The Senior Farmers Market Nutrition Program season begins July 1st and ends October 31st.

Applications are available at the Farmers markets listed below.

For a downloadable and printable copy of ‘Illinois…What’s in Season’  go to  http://www.agr.state.il.us/markets/WhatsInSeason.pdf

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Enough is Enough- Elder Abuse

 

June  15 is World Elder Abuse Awareness Day

Why Should I Care About Elder Abuse? Elder abuse is an under recognized problem with devastating and even life threatening consequences.

Every day, headlines throughout the U.S. paint a grim picture of seniors who have been abused, neglected, and exploited, often by people they trust the most. Abusers may be spouses, family members, personal acquaintances, or professionals in positions of trust, or opportunistic strangers who prey on the vulnerable.

How big is the problem? Research indicates that more than one in ten elders may experience some type of abuse, but only one in 23 cases are reported. This means that very few seniors who have been abused get the help they need.

One thing is for certain: elder abuse can happen to any older individual –your neighbor, your loved one – it can even happen to you.

What is Elder Abuse?

In general, elder abuse refers to intentional or neglectful acts by

a caregiver or “trusted” individual that lead to, or may lead to,

harm of a vulnerable elder. Physical abuse; neglect; emotional

or psychological abuse; verbal abuse and threats; financial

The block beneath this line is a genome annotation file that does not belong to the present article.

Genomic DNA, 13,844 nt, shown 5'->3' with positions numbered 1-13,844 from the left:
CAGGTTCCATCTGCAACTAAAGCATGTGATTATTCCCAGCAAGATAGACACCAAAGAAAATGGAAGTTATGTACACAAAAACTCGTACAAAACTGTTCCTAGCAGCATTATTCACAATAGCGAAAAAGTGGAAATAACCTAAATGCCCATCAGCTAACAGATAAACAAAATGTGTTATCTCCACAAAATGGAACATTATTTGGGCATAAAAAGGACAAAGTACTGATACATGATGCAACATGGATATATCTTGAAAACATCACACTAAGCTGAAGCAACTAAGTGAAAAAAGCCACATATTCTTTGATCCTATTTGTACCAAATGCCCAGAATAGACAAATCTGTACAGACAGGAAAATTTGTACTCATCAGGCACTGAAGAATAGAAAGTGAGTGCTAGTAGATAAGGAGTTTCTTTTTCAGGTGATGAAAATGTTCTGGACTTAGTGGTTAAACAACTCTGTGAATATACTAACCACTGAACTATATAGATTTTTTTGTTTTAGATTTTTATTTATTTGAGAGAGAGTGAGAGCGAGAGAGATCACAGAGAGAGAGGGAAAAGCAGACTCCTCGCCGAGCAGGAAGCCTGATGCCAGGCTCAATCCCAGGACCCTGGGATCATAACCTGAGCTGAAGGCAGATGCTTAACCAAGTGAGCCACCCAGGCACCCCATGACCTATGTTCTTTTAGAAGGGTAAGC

abuse and exploitation; sexual abuse; and abandonment are

considered forms of elder abuse. In many states, self-neglect is

also considered mistreatment.

TYPES OF ELDER ABUSE

  • Physical abuse: Use of force to threaten or physically injure an elder
  • Emotional abuse: Verbal attacks, threats, rejection, isolation, or belittling acts that cause or could cause mental anguish, pain, or distress to a senior
  • Sexual abuse: Sexual contact that is forced, tricked, threatened, or otherwise coerced upon an elder, including anyone who is unable to grant consent
  • Exploitation: Theft, fraud, misuse or neglect of authority, and use of undue

influence as a lever to gain control over an older person’s money or property

  • Neglect: A caregiver’s failure or refusal to provide for a vulnerable elder’s safety, physical, or emotional needs
  • Abandonment: Desertion of a frail or vulnerable elder by anyone with a duty of care
  • Self-neglect: An inability to understand the consequences of one’s own actions or inaction, which leads to, or may lead to, harm or endangerment